I’ve just posted a book to a German gentleman whom I’ve never met.
Holger is interested in aircraft, and had therefore been looking at my Flickr site. One of the photos is of 1930s training aircraft. You can see it on the left. On Flickr, I offered a prize to anyone who could identify and name all nine aircraft. Holger identified seven, which was good enough to win. The prize wasn’t specified, but it was a copy of my father in law’s autobiography, Not Much Of An Engineer.
Flickr is part of my digital footprint. Holger has just slightly increased its size.
Your digital footprint is the size of your presence on the web. This means that Google will rank your name according to how much relevant content and inbound traffic is related to it.
Most personal business digital footprints consist of a mix of the following:
- Website and, or, blog
- Facebook, if you’ve got the time
- YouTube, if you’re using it to promote your services
I’ve been asked several times recently if any of these generate business.
The truthful answer is, “Not much.”
So, you might ask, why bother?
Well, you don’t really have much of a choice. I was being interviewed by a potential client recently who suddenly asked, “Was Bryan Greensted your father?” Since he died in 1994, this was an unexpected question.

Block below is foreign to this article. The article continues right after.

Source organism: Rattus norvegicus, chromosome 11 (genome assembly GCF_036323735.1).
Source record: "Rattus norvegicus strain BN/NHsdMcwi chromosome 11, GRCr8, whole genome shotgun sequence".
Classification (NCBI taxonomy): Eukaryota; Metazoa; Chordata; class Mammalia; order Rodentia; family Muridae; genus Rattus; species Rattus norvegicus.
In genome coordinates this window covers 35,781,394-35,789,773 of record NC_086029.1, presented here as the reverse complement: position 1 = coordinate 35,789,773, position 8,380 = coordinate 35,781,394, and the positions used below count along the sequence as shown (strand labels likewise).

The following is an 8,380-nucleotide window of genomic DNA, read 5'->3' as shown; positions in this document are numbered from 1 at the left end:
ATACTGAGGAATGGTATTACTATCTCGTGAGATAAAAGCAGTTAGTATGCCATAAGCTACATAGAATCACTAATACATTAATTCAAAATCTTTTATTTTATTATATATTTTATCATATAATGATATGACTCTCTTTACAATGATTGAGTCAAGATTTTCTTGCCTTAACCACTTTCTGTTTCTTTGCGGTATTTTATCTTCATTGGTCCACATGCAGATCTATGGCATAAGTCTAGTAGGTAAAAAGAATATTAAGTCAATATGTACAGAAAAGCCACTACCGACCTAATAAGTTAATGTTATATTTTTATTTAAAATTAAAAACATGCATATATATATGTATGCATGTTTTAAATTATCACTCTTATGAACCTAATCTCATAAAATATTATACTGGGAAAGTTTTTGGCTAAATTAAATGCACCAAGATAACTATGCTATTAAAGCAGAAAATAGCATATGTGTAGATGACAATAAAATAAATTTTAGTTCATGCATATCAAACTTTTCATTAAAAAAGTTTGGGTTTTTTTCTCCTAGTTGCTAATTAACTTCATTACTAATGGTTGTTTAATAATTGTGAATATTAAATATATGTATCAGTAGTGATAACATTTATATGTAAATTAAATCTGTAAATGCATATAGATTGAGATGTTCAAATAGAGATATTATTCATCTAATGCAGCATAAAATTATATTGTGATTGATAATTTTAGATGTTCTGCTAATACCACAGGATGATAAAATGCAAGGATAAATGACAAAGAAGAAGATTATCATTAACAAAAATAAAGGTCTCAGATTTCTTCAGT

“Yes,” I replied, rather apprehensively.
She hired me on the spot. It turned out that her husband’s grandfather used to fly with my father. She had made the connection when checking me out on Flickr.
Your digital footprint allows others to get to know you before you actually meet. It provides your credentials and gives reassurance to those who might want to hire you. But bear in mind that a face to face meeting is still essential.
In 2004, I had a meeting in Bristol with Carol, the then membership secretary of The Soil Association. I more or less grew up on a farm and have a fistful of Farming Proficiency Certificates from Merrist Wood, so I was very confident about my credentials. The meeting went well, but Carol said at the end, “I looked you up on the internet but couldn’t find you.”
She was was right. My digital footprint didn’t really exist then.
And, I didn’t get the job.